An RFA article published in 2014 described how in an effort to ‘standardize the state education system’ the regime ordered the immediate closure of all privately run day care facilities, deeming them illegal.

But in that case as well, the state had been unable to adequately distribute food and fuel to the schools starting in the 1990s, leaving the schools unfit to accommodate small children, according to sources. (RFA)

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Delhi Schools Encourage Students to Celebrate Eco-Friendly Diwali

In a circular on Friday, it asked the schools to spread this message among parents during the parent teacher meetings (PTMs) to be held on Saturday

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Diwali
In a circular on Friday, it asked the schools to spread the message of Eco-Friendly Diwali among parents during the parent teacher meetings (PTMs) to be held on Saturday. Pixabay

To encourage the children to opt for a greener Diwali, the Delhi Directorate of Education (DoE) has asked the school heads to address the students and staff members in the morning assembly to adopt safer and eco-friendly measures to celebrate the festival.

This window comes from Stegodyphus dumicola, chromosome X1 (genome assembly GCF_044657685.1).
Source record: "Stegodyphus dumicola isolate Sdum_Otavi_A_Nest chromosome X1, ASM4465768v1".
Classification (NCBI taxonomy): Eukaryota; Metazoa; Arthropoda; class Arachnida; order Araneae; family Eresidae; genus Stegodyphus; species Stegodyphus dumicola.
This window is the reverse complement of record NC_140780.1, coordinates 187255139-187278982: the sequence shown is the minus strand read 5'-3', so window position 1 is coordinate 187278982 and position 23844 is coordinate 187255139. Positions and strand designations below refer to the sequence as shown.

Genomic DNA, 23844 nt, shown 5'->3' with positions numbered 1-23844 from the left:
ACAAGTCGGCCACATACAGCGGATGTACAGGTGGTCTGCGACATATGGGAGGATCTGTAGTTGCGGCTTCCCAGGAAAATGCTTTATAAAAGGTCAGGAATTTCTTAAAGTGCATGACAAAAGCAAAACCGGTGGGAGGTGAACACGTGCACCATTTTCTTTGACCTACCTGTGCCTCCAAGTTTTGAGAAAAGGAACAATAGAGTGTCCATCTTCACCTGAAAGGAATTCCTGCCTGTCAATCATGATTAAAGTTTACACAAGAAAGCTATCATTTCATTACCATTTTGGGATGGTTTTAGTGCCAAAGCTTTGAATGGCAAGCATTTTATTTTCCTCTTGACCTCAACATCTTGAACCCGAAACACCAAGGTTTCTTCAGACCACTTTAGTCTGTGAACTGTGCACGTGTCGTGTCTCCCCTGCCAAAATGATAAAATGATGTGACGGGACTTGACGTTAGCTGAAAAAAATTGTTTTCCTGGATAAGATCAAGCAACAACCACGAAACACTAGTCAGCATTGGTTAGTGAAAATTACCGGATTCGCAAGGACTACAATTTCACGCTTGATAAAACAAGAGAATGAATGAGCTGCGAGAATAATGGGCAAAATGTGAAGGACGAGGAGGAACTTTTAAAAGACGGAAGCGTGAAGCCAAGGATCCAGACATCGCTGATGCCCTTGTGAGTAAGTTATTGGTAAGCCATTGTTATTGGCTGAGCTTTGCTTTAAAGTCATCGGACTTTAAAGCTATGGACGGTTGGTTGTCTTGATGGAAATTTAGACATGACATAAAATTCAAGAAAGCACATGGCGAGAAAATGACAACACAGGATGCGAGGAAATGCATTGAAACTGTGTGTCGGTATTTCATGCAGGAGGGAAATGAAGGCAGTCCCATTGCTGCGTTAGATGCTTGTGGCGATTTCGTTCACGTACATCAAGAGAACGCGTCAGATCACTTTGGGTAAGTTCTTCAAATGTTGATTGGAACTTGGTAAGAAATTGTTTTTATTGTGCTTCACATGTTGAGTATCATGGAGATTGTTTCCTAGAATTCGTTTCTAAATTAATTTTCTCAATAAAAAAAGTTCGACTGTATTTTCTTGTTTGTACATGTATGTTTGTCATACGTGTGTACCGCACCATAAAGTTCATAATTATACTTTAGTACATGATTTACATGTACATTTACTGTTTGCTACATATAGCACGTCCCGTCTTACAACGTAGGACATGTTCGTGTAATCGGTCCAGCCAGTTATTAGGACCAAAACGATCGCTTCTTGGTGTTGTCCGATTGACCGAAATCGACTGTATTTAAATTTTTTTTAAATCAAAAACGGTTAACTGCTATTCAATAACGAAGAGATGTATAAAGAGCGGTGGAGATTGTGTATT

In a circular on Friday, it asked the schools to spread this message among parents during the parent teacher meetings (PTMs) to be held on Saturday.

“Festive season of Diwali, Chhat Puja, Guru Parv, etc., is marked by the heavy use of firecrackers which release toxic pollutants like sulphur dioxide, carbon monoxide and many others, which pollute the air and cause serious ailments like asthma, bronchitis, hypertension and cardiovascular problems. The air and noise pollution caused by the firecrackers also affect the lives of animals, birds and other living beings on the earth,” the circular said.

It added that the ailing and the old persons are all the more prone to catch different allergies and diseases caused by pollution.